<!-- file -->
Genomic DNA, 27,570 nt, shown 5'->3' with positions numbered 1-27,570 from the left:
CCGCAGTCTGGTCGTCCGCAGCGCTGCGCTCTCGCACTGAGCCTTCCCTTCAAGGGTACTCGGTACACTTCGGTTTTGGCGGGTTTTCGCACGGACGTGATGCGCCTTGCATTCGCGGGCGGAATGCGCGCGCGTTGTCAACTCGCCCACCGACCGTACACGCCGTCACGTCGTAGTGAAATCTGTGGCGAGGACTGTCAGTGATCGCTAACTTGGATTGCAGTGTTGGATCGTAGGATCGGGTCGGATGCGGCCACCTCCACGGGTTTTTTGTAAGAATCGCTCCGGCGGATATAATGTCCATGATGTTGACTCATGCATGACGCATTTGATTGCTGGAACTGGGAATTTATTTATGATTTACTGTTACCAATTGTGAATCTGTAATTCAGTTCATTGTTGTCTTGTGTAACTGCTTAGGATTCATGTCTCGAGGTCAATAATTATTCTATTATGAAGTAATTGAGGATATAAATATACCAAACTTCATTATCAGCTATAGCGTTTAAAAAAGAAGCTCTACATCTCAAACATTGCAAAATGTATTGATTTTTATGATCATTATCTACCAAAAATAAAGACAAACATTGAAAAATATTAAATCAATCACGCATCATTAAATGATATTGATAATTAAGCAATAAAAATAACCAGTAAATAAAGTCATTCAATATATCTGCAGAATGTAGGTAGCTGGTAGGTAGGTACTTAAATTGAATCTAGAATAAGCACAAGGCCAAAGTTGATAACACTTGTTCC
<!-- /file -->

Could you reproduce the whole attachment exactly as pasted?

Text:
Genomic DNA, 27,570 nt, shown 5'->3' with positions numbered 1-27,570 from the left:
CCGCAGTCTGGTCGTCCGCAGCGCTGCGCTCTCGCACTGAGCCTTCCCTTCAAGGGTACTCGGTACACTTCGGTTTTGGCGGGTTTTCGCACGGACGTGATGCGCCTTGCATTCGCGGGCGGAATGCGCGCGCGTTGTCAACTCGCCCACCGACCGTACACGCCGTCACGTCGTAGTGAAATCTGTGGCGAGGACTGTCAGTGATCGCTAACTTGGATTGCAGTGTTGGATCGTAGGATCGGGTCGGATGCGGCCACCTCCACGGGTTTTTTGTAAGAATCGCTCCGGCGGATATAATGTCCATGATGTTGACTCATGCATGACGCATTTGATTGCTGGAACTGGGAATTTATTTATGATTTACTGTTACCAATTGTGAATCTGTAATTCAGTTCATTGTTGTCTTGTGTAACTGCTTAGGATTCATGTCTCGAGGTCAATAATTATTCTATTATGAAGTAATTGAGGATATAAATATACCAAACTTCATTATCAGCTATAGCGTTTAAAAAAGAAGCTCTACATCTCAAACATTGCAAAATGTATTGATTTTTATGATCATTATCTACCAAAAATAAAGACAAACATTGAAAAATATTAAATCAATCACGCATCATTAAATGATATTGATAATTAAGCAATAAAAATAACCAGTAAATAAAGTCATTCAATATATCTGCAGAATGTAGGTAGCTGGTAGGTAGGTACTTAAATTGAATCTAGAATAAGCACAAGGCCAAAGTTGATAACACTTGTTCC